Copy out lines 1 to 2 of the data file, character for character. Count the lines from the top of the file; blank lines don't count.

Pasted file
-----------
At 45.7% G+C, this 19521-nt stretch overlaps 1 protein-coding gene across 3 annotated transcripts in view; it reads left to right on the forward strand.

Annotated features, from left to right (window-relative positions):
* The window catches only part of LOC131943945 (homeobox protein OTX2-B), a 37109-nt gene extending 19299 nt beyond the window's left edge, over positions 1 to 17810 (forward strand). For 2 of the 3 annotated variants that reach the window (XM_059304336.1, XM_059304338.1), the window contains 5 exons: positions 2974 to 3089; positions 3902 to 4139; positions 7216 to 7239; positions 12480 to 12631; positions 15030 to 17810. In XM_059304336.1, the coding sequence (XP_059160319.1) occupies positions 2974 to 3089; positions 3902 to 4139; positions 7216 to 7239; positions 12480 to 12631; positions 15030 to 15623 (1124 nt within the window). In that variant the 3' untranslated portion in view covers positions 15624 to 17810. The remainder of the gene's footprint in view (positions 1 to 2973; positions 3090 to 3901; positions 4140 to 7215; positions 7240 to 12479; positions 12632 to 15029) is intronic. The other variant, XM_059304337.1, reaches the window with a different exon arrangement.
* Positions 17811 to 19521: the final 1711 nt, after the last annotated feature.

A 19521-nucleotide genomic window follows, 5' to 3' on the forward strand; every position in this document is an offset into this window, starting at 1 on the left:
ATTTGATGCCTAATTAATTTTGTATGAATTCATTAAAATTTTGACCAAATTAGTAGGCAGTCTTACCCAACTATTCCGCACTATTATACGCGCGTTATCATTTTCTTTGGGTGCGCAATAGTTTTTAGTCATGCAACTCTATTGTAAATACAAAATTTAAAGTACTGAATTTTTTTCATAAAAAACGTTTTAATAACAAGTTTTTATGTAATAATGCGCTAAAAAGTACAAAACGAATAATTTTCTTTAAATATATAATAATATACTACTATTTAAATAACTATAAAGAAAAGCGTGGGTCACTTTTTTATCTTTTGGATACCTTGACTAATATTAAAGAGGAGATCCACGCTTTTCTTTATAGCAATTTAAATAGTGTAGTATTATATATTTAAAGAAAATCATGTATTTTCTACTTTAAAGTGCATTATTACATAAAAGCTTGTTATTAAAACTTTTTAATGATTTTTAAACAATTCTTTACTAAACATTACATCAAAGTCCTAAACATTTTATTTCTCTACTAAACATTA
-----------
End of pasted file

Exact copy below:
At 45.7% G+C, this 19521-nt stretch overlaps 1 protein-coding gene across 3 annotated transcripts in view; it reads left to right on the forward strand.

Annotated features, from left to right (window-relative positions):